By Idrees Ali, Ted Hesson and Jonathan Landay
WASHINGTON (Reuters) - President Joe Biden's pledge to evacuate thousands more at-risk Afghans who worked for the U.S. government will run into the cold reality of a fast-closing window of time, insecurity all over Afghanistan and major logistical hurdles.
As one U.S. official told Reuters "too many things have to go 100 percent correctly" to execute the plan to move out those going through the Special Immigrant Visa (SIV) process. The Pentagon is aiming to evacuate up to 22,000 SIV applicants, their families and other at-risk people.
But officials and refugee resettlement groups said that number, while admirable, will be much more difficult to reach now that the Taliban have seized the capital Kabul https://www.reuters.com/world/asia-pacific/evacuation-flights-resume-kabul-airport-biden-defends-us-withdrawal-2021-08-17 and most of the country.
Groups that work with refugees vigorously disputed Biden's assertion in a speech on Monday https://www.reuters.com/world/us/biden-says-us-mission-afghanistan-was-never-supposed-be-nation-building-2021-08-16 that many applicants had not wanted to leave Afghanistan earlier.
Biden announced his intent to start evacuating at-risk Afghans in July, despite calls by lawmakers and refugee groups to do so months earlier. Since July, only 2,000 Afghans have been flown to the United States.
"It's a nice goal to have, but realistically it's going to be a challenge," the U.S. official, speaking on the condition of anonymity, said of the 22,000-person benchmark.
The hope is to fly out between 5,000 and 9,000 per day when the Pentagon reaches full capacity with 6,000 troops on the ground in Kabul. Only 4,000 troops have reached Kabul so far.
Evacuating that many Afghans would require them to first be able to get to Kabul and then to the airport through a series of Taliban checkpoints, officials said. The U.S. military would need to maintain some semblance of calm at the airport to allow flights to take off and land, and also need the weather to cooperate.
Order has been restored at Kabul airport after five people were killed on Monday as thousands of desperate Afghans thronged the area. The U.S. military temporarily suspended flights to clear the airfield. The evacuation mission is set to end on Aug. 31.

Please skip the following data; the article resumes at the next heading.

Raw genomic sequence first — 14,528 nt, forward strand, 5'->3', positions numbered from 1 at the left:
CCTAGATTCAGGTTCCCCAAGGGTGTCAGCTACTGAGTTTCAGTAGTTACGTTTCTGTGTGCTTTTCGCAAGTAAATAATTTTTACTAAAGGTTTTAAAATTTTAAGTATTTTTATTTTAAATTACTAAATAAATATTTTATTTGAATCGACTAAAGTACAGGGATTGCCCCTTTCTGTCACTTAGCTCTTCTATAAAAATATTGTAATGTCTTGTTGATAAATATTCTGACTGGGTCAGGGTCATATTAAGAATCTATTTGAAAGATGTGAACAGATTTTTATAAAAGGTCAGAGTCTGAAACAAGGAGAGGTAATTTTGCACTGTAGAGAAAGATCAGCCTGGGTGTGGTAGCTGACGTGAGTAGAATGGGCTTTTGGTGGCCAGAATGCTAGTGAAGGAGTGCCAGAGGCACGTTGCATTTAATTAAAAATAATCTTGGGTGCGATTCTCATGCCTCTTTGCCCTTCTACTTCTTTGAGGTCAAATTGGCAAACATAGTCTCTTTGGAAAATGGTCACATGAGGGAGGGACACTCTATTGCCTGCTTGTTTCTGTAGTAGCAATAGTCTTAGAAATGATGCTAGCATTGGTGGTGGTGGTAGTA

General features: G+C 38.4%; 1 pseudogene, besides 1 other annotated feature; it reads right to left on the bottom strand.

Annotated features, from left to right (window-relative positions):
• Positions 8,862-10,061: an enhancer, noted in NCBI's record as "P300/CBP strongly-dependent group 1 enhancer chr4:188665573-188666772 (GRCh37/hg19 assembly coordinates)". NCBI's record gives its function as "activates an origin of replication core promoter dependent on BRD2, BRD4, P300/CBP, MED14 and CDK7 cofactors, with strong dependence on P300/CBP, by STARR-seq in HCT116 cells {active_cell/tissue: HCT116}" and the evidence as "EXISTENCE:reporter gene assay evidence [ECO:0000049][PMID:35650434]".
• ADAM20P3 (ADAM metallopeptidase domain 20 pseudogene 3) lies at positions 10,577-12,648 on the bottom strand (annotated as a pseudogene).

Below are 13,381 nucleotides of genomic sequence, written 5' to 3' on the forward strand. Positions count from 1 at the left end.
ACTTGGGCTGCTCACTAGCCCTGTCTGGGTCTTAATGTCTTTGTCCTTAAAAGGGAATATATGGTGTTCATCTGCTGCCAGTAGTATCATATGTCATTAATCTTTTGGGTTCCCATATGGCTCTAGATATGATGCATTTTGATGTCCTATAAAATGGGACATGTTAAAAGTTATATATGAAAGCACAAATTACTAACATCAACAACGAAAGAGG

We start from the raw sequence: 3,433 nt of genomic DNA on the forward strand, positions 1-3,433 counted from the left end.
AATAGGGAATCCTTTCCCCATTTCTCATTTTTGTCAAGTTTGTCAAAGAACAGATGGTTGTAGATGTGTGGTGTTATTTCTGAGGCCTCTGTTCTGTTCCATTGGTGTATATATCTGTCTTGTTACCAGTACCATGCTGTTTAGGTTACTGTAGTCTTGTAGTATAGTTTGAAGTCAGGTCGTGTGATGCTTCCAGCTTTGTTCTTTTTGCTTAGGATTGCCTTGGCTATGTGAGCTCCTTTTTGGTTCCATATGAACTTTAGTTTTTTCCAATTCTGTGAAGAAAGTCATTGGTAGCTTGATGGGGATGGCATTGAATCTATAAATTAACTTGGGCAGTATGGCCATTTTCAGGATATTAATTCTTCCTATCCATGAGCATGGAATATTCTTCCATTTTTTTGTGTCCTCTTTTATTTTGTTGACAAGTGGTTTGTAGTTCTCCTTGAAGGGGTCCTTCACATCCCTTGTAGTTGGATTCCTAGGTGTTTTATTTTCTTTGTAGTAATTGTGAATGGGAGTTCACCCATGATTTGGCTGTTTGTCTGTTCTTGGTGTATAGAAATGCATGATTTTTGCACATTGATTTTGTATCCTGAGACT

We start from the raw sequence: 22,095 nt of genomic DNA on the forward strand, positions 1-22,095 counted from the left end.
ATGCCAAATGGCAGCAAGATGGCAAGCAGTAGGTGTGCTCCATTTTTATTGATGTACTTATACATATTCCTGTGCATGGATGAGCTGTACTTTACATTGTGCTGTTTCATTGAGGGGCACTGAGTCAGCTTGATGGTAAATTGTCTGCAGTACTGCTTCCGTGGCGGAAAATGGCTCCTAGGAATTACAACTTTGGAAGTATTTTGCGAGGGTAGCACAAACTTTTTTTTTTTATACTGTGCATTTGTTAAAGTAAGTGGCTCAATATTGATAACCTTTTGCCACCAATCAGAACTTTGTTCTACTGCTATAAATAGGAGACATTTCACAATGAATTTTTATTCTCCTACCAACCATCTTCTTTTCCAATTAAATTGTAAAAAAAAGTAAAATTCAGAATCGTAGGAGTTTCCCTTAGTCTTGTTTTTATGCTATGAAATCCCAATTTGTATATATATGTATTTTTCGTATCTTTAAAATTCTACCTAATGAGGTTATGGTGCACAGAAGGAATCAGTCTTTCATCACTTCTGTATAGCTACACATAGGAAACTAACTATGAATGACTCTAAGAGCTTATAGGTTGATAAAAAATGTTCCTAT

National security adviser Jake Sullivan said on Monday that the White House had received reports of people being beaten outside the airport even though the Taliban had agreed to allow civilians safe passage.
HARDER TO LEAVE
Kim Staffieri, executive director of the Association of Wartime Allies, said the group's contacts outside of Kabul are "terrified" and reporting that in some places, "Taliban fighters are going door to door and pulling people out who are not being seen again."
Jenny Yang, senior vice president at World Relief, a U.S. refugee resettlement agency, said that with the Taliban in control, "it’s going to be increasingly difficult for Afghans to leave."
Ideally, officials say the White House would have allowed the Pentagon to start evacuating people weeks earlier using military aircraft and moving them to bases in the United States.
Instead, until last week the SIV applicants were slowly flown out through civilian aircraft and only one base in Virginia was tapped to house them.
The State Department did not formally request the use of more military bases in the United States to house the Afghan applicants until Sunday, with the Taliban already in Kabul, another official said.
Resettlement groups have said for months that at least 80,000 SIV applicants and their families need to be evacuated.
Two U.S. officials told Reuters that Biden was concerned about the political impact of the large number of Afghan refugees flowing into the United States and preferred they be sent to third countries.
Biden, a Democrat, has faced intense political pressure over immigration from opposition Republicans as arrests at the U.S.-Mexico border have soared to 20-year highs in recent months.
Earlier this year, Biden delayed a decision to raise the cap for refugee admissions due to the political optics, U.S. officials told Reuters at the time.
In his speech on Monday, Biden acknowledged concerns about why Afghans had not been evacuated earlier, but said the Afghan government had discouraged him from doing so.
He also appeared to blame the applicants.
"Some of the Afghans did not want to leave earlier, still hopeful for their country," Biden said.
The comments stunned officials and refugee groups, who have been working for years to streamline the lengthy process to get Afghan SIV applicants out of Afghanistan.
People have been stuck waiting for visas for years, said Betsy Fisher, director of strategy at International Refugee Assistance Project.
"To me that is extremely, extremely appalling to see that language coming out from the White House," Fisher said.
Some interpreters and translators for the U.S. government had been killed in the last few months waiting to get out, said Krish O'Mara Vignarajah, president of the Lutheran Immigration and Refugee Service.
"To suggest that Afghans were not desperately seeking refuge here in the U.S. is utterly inconsistent with our experience," Vignarajah said.
(This story corrects to add 'the' in 17th paragraph)
(Reporting by Idrees Ali, Ted Hesson and Jonathan Landay; Additional reporting by Humeyra Pamuk; Editing by Mary Milliken and Grant McCool)